President Obama’s bus tour will be trailing two Republican surrogates as he stumps for votes in Ohio today: Gov. Bobby Jindal and former Minnesota Gov. Tim Pawlenty, both of whom are considered possible running mates.
Ohio, which has 18 electoral votes, is a key battleground in this year's election. Obama carried the state in 2008, and no Republican has ever assumed the presidency without winning Ohio.
Jindal and Pawlenty will be in Pittsburgh Friday. Also just emerging as a possible running mate is Republican Sen. Kelly Ayotte of New Hampshire. Ann Romney was on CBS News on Thursday and said her husband could end up choosing a woman, a comment that immediately fueled speculation about Ayotte.
Here’s what Shreveport demographer Elliott Stonecipher, who is no fan of the guv, had to say Tuesday about a potential Jindal selection in an email titled “JINDAL FOR VEEP NOMINEE? TWO LOUISIANA NEWSPAPER REPORTS REMIND EVERYONE: “GOOD LORD! ... NO!”:
Mitt Romney, America is being told, is in the process of vetting our very own Governor Bobby Jindal to be his vice presidential running mate. For those of us who have experienced and studied the tactics - and, thus, the beliefs - of our governor, nothing could be more preposterous.
To tune-up for this subject, let’s take a few minutes to read a couple of newspaper articles: just two Louisiana newspaper reports, and just from the last two days. If we believe, as we say we do, that good government depends mightily on transparency, and on government officials keeping faith with those who elect or otherwise hire them, our governor is unqualified as Louisiana’s #1, much less America’s #2.
First, here is yesterday’s Monroe News-Star report detailing how John White, Jindal’s new hot-shot public education guru via New York, “created a plan to ‘muddy up a narrative’ and to ‘take some air out of the room’” after an earlier News-Star report revealed a serious and immediate failure in Jindal’s highly touted public school voucher program.
Second, here is today’s Baton Rouge Morning Advocate report about which attorney we taxpayers are shelling out our hard-earned money to represent “us” - that would be Gov. Jindal and John White, in fact - in legal arguments supporting their signature voucher program. That program diverts our locally assessed and paid public education taxes away from their funding mechanism, the MFP, Minimum Foundation Program, and sends the money instead to private/charter schools.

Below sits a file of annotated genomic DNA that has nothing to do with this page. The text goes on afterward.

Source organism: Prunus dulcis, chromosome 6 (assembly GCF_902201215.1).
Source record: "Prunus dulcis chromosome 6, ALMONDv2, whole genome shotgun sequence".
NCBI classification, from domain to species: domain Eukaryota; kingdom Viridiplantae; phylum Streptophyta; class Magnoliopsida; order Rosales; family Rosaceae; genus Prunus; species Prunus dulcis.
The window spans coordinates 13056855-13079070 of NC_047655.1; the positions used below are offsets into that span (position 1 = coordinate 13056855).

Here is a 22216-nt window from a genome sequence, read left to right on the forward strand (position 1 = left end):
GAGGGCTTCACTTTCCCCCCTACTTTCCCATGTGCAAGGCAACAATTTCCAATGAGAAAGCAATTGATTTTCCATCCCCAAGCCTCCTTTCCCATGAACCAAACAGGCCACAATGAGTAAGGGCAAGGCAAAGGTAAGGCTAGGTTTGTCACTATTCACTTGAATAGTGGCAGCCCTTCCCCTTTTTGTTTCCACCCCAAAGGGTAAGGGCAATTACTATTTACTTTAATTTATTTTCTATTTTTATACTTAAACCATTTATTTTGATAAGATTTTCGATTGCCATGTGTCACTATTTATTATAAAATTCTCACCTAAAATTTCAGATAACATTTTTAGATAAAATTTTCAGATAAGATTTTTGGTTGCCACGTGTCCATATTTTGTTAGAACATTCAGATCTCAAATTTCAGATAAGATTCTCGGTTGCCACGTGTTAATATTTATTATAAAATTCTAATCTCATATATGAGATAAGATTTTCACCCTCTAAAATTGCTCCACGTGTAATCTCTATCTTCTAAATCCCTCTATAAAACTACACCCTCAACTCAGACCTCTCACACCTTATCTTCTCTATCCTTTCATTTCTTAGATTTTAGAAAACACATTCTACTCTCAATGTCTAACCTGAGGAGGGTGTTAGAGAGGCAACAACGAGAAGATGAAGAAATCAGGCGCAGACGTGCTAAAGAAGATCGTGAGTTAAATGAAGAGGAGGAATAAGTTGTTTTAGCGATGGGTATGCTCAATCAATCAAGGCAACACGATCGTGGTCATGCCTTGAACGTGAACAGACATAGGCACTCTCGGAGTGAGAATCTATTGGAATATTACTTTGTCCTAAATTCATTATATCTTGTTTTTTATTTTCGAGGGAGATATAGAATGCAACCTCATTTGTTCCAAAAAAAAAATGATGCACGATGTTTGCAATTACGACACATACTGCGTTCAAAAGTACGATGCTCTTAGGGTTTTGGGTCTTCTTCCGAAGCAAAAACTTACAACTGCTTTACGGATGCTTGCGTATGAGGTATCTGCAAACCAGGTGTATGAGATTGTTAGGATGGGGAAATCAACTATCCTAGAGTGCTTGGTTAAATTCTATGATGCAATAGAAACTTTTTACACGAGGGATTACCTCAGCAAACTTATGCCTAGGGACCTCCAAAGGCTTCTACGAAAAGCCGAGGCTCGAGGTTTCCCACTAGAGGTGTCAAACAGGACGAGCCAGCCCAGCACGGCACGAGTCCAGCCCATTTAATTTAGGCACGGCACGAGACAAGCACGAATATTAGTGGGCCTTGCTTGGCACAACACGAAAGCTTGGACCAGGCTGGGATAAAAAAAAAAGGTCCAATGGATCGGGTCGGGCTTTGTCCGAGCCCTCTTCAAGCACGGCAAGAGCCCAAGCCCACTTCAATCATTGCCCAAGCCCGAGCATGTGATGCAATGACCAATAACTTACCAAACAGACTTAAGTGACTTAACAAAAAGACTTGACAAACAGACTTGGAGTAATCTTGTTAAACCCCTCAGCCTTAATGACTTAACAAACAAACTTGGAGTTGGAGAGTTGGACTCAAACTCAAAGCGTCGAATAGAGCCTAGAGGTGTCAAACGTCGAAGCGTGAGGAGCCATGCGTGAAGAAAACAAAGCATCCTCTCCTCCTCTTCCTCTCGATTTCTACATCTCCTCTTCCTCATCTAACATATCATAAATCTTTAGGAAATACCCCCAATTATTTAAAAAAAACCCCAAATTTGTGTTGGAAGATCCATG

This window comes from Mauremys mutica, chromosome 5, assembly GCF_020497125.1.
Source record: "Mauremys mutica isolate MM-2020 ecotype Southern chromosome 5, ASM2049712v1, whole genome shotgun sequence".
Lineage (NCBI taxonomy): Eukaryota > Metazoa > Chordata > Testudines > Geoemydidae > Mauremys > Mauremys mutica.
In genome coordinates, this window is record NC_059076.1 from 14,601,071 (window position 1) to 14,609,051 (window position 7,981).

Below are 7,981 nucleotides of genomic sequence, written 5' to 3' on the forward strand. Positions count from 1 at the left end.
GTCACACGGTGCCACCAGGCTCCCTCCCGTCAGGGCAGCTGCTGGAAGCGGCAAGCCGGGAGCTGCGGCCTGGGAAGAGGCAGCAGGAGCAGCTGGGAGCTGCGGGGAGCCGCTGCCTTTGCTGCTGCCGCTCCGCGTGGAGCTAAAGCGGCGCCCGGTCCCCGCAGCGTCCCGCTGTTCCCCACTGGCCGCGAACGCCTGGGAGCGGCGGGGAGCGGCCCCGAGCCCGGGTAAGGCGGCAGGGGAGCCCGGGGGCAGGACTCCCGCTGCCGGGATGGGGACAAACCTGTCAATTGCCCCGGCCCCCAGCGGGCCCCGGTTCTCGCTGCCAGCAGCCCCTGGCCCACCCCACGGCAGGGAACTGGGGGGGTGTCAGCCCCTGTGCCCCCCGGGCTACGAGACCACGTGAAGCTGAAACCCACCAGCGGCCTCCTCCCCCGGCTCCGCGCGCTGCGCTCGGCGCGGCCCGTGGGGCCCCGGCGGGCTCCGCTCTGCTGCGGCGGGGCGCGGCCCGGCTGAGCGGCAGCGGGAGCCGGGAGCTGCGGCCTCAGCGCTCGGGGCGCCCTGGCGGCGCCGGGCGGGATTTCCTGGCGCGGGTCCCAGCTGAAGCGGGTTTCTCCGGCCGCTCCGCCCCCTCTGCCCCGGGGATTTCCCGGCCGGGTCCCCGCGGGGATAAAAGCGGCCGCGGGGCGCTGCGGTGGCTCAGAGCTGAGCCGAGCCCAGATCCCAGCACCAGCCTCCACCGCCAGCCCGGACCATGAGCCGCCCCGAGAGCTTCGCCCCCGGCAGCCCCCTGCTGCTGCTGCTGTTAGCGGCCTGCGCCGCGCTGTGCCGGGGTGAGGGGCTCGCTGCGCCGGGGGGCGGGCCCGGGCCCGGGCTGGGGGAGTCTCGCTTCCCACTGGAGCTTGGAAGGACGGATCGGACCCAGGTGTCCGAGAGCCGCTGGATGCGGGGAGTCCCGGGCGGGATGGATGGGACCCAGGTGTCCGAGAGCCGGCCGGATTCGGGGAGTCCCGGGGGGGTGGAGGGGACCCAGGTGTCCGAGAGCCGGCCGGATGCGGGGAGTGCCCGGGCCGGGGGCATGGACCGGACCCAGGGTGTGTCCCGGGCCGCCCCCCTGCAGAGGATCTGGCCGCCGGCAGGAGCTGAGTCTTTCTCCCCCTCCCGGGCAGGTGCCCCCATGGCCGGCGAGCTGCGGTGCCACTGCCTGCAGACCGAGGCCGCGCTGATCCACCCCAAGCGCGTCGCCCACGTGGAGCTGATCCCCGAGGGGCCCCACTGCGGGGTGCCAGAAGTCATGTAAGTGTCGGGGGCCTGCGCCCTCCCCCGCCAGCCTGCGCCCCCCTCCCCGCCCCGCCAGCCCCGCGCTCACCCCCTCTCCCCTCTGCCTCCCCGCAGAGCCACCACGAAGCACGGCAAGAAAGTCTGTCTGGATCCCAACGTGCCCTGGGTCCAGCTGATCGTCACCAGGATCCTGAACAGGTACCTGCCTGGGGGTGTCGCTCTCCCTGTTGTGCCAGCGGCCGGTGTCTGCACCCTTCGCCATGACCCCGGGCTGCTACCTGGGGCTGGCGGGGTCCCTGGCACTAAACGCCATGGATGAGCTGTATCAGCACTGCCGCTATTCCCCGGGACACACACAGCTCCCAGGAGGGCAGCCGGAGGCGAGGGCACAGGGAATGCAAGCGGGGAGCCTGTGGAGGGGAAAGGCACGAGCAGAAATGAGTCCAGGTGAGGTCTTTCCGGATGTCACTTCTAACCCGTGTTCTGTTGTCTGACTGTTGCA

The two articles, taken together, are excellent shorthand for what Gov. Jindal and his cronies think of openness and transparency, which is to say, how they hate shooting straight with the citizenry.
What the News-Star has so definitively shown in its articles is not only that our MFP money is going to private schools which have no business educating our children, but also that wunderkind White is all about not telling the truth when such facts are proven. In other words, whatever Jindal’s education program really is, it isn’t what he and his guru say it is.
Mark Ballard’s Advocate piece is a reminder to readers that Jimmy Faircloth, the go-to Jindalista in our guv’s gutting of ethics enforcement is now is “our” lawyer in protecting the voucher program scam from legal challenges. As you have (or will hopefully) read, Faircloth can’t quite explain how Attorney General Buddy Caldwell was ordered by Jindal to hire him for this doubling-down on scammery, but nonetheless makes clear that Caldwell was, in fact, ordered by Jindal to do so.
For those of us who suffered through the specifics of how Jindal killed at least three decades of work on our governmental ethics system, the hiring of Faircloth is powerfully telling. The ways Faircloth found to ruin ethics enforcement were equally creative and fundamentally dishonest: while El Jefe Jindal was selling his “ethics gold standard” poppycock in his crusade to be veep nominee for John McCain, Faircloth was - quite literally - jamming the precise opposite through the legislative process. Yes, such a shakedown required a really ethically compromised bunch of legislative leaders, many of whom had ethics complaints in the pipeline at that very time, but the brains of the operation were Jindal, his then Chief-of-Staff Timmy Teepell, and Faircloth.
Now, this crew is back at it with their newest and most potentially damaging shakedown, “education reform.” We should not be surprised that John White has now been caught being as instinctively underhanded as the others on the Jindal team. Now we the proof, at least, that he, too, is a card-carrying grifter.
As Louisiana’s governor, Bobby Jindal has consistently and emphatically demonstrated his bona fides as a devout believer in closed, self-protecting government. He ruined ethics enforcement by putting an unclassified employee beholden to the governor for their paycheck in charge of the enforcement system. He rented/leased legislative votes necessary to install in law the worst “deliberative process” ruse in any state, making possible the hiding of anything - anything - his staff and others in the executive branch want to hide, including any breaking of laws. Now, too, he has imposed a diversion of constitutionally protected - we have long been told - local public education tax money to private schools.